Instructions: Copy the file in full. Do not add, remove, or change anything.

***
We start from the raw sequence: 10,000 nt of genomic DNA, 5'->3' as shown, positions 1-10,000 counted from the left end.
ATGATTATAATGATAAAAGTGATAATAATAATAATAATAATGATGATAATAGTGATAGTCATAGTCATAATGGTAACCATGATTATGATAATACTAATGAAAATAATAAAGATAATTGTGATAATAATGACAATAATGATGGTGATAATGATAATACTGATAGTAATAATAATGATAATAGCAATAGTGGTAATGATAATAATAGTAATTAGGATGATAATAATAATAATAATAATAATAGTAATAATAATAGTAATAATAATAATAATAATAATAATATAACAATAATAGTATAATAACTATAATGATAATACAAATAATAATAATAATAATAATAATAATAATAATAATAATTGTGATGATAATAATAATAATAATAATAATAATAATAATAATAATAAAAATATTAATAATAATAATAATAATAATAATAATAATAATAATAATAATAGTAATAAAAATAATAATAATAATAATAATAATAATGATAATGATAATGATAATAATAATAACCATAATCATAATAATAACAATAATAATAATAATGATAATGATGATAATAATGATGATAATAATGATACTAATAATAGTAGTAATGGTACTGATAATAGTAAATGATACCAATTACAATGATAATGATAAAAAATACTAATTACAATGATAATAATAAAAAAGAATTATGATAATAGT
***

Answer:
We start from the raw sequence: 10,000 nt of genomic DNA, 5'->3' as shown, positions 1-10,000 counted from the left end.
ATGATTATAATGATAAAAGTGATAATAATAATAATAATAATGATGATAATAGTGATAGTCATAGTCATAATGGTAACCATGATTATGATAATACTAATGAAAATAATAAAGATAATTGTGATAATAATGACAATAATGATGGTGATAATGATAATACTGATAGTAATAATAATGATAATAGCAATAGTGGTAATGATAATAATAGTAATTAGGATGATAATAATAATAATAATAATAATAGTAATAATAATAGTAATAATAATAATAATAATAATAATATAACAATAATAGTATAATAACTATAATGATAATACAAATAATAATAATAATAATAATAATAATAATAATAATAATTGTGATGATAATAATAATAATAATAATAATAATAATAATAATAATAAAAATATTAATAATAATAATAATAATAATAATAATAATAATAATAATAATAGTAATAAAAATAATAATAATAATAATAATAATAATGATAATGATAATGATAATAATAATAACCATAATCATAATAATAACAATAATAATAATAATGATAATGATGATAATAATGATGATAATAATGATACTAATAATAGTAGTAATGGTACTGATAATAGTAAATGATACCAATTACAATGATAATGATAAAAAATACTAATTACAATGATAATAATAAAAAAGAATTATGATAATAGT